Then he did some reading on it, looked at studies that compared acupuncture with being poked with non-needles in the wrong places, and noticed that they show the exact same result. That's a very good sign that the needles aren't doing much, and it's mostly in the heads of the people being poked (maybe not consciously in there, but in there).

Hey, a few years ago I'd have been totally dismissive of acupuncture. But after 6 years in California, well... there's something in the water out here :) 

FYI, acupuncture and Chinese medical treatments are covered in your health insurance out here. They are practiced by licensed professionals. One of my housemates just passed her boards, she works side-by-side with a very successful MD.

As for the therapy being "mostly in the heads of the people being poked" -- see my reply to TechSkeptic above.
@Pareidolius,
I tried acupuncture when I was a believer in such things. I swore it up and down that it worked. It had to, it was expensive. Once I had awakened to what a gullible slave to woo I had become, I saw that acupuncture was really not any more effective than a good nap... The same was true for bodywork, reiki, and other assorted woo I used to swear by. Now I just go lie down or talk to someone I love or pet the dog or, well, you get the picture. Science works. Woo is wishful thinking.
I loved your story. This personal experience may be subjective, but it's still data.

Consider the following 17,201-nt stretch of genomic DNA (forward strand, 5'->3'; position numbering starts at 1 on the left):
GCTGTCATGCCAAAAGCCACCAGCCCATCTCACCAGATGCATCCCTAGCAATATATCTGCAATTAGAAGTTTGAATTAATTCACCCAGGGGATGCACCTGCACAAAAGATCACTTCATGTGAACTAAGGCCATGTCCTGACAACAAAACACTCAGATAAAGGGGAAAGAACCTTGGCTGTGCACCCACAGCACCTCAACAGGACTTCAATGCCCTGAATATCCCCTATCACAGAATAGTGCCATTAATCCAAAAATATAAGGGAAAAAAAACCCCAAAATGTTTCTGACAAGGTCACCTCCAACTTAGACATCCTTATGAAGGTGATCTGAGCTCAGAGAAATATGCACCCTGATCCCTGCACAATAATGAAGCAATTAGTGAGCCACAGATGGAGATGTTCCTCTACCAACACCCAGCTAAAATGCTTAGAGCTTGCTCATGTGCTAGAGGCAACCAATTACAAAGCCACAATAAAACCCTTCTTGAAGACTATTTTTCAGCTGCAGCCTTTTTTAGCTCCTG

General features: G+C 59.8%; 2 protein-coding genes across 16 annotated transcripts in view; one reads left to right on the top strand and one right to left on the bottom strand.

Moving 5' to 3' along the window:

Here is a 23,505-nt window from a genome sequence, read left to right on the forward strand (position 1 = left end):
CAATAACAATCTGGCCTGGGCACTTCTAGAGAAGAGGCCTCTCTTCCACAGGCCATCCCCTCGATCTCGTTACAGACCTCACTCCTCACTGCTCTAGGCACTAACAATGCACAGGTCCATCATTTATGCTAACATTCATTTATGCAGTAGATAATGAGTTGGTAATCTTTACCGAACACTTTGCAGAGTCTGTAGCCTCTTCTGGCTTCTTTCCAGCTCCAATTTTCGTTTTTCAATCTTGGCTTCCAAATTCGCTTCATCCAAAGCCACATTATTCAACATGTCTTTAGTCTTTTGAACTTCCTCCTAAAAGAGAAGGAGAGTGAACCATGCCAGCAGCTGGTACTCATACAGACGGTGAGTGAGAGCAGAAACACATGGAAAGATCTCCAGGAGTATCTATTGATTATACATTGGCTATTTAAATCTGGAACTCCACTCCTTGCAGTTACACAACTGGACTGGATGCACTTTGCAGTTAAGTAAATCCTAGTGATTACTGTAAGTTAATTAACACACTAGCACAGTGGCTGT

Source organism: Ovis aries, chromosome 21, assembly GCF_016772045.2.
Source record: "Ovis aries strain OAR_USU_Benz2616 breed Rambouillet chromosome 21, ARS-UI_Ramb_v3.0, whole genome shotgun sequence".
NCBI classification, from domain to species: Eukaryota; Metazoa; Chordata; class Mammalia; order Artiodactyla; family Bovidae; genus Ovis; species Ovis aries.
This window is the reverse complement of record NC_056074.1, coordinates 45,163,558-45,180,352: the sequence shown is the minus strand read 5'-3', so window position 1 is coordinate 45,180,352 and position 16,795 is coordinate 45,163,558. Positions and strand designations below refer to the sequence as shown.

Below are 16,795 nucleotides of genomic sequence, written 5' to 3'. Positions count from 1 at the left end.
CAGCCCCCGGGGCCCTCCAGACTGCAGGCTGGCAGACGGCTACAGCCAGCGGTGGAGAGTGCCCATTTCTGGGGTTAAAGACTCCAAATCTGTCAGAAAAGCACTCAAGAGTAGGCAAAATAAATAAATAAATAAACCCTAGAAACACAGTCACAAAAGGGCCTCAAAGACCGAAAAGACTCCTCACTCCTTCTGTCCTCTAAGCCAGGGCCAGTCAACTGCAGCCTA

I think some of these inmates might not have a dog to pet, or a loved one to talk to. Acupuncture may be beneficial for their health, possibly to help them relax, possibly as a placebo. I don't think it will cure their drug addiction. But who knows, maybe it couldn't hurt.

That's all the comments I feel like replying to right now. I got work to do. Science, y'know.

1 comment:

Techskeptic said...

Personal experience is not data. You have allowed the same thing that created the mercury militia to come about to cloud your science.

Without controls the best and only thing personal experience is good for is to notice a possible correlation. That is it. You can have thousands of people think the same thing, have personal experiences and unless it is controlled, it is meaningless. We currently have this exact condition with anti-vaxers, homeopaths, and practitioners of every form of woo there is.

They each have many anecdotes of how someone got better, without examining if it had anything at all to do with the treatment they were giving.

As a human, you and I are prone to lots and lots of subjective thinking and biases, we can not help it. We fall for fallacies, we accept information without questioning assumptions. we are human and cant help it. Even when we know about placebo, we improve form placebo effects. That is why anecdotes are useless, they provide no information that allows us to pull our what is real and what is the result biases and cognitive assumptions based on decades of personal experiences, failures and successes.

This is exactly how bloodletting as a medical procedure was allowed to become so prolific for so long. Are you also for blootletting? The only reason it fell by the wayside was because people started indirectly looking at its efficacy against not using it, while trying to make all other conditions the same. i.e. creating controls

A small double blind study is far far more valuable then thousands of anecdotes. They are useless.

Just because CA insurance covers acupuncture says nothing of its efficacy, it says everything about how those dollars are being spent. too bad for the people who pay that insurance.

The good part of evidence based medicine is that it also has placebo, each and every treatment, pill, and procedure has some element of placebo in it. It doesnt get rid of placebo, it surpasses it in performance. That is why they test against it.

Placebo, when not used as a control is in fact dangerous and costly. Its also deceitful.